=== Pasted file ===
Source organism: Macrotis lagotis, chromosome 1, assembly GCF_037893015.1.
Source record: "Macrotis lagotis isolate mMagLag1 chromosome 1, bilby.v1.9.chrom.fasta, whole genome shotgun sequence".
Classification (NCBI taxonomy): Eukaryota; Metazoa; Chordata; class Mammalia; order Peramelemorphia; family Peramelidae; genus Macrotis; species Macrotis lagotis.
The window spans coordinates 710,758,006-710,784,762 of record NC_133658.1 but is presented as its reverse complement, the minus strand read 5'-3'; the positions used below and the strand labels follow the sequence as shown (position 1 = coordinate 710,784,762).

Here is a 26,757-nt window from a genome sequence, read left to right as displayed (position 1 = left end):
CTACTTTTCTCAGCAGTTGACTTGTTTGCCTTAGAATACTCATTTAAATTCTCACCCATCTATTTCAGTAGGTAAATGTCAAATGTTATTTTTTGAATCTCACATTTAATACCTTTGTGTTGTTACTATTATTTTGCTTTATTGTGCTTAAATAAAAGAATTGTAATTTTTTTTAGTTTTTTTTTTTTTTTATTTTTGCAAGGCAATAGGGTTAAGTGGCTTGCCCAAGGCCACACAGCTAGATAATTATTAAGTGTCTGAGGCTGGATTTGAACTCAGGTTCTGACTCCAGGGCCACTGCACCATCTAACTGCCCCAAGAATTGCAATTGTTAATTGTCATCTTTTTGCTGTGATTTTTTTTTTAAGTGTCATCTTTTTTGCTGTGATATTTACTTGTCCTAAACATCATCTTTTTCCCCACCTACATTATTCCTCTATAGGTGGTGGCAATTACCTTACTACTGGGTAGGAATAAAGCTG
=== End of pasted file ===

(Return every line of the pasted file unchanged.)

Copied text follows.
Source organism: Macrotis lagotis, chromosome 1, assembly GCF_037893015.1.
Source record: "Macrotis lagotis isolate mMagLag1 chromosome 1, bilby.v1.9.chrom.fasta, whole genome shotgun sequence".
Classification (NCBI taxonomy): Eukaryota; Metazoa; Chordata; class Mammalia; order Peramelemorphia; family Peramelidae; genus Macrotis; species Macrotis lagotis.
The window spans coordinates 710,758,006-710,784,762 of record NC_133658.1 but is presented as its reverse complement, the minus strand read 5'-3'; the positions used below and the strand labels follow the sequence as shown (position 1 = coordinate 710,784,762).

Here is a 26,757-nt window from a genome sequence, read left to right as displayed (position 1 = left end):
CTACTTTTCTCAGCAGTTGACTTGTTTGCCTTAGAATACTCATTTAAATTCTCACCCATCTATTTCAGTAGGTAAATGTCAAATGTTATTTTTTGAATCTCACATTTAATACCTTTGTGTTGTTACTATTATTTTGCTTTATTGTGCTTAAATAAAAGAATTGTAATTTTTTTTAGTTTTTTTTTTTTTTTATTTTTGCAAGGCAATAGGGTTAAGTGGCTTGCCCAAGGCCACACAGCTAGATAATTATTAAGTGTCTGAGGCTGGATTTGAACTCAGGTTCTGACTCCAGGGCCACTGCACCATCTAACTGCCCCAAGAATTGCAATTGTTAATTGTCATCTTTTTGCTGTGATTTTTTTTTTAAGTGTCATCTTTTTTGCTGTGATATTTACTTGTCCTAAACATCATCTTTTTCCCCACCTACATTATTCCTCTATAGGTGGTGGCAATTACCTTACTACTGGGTAGGAATAAAGCTG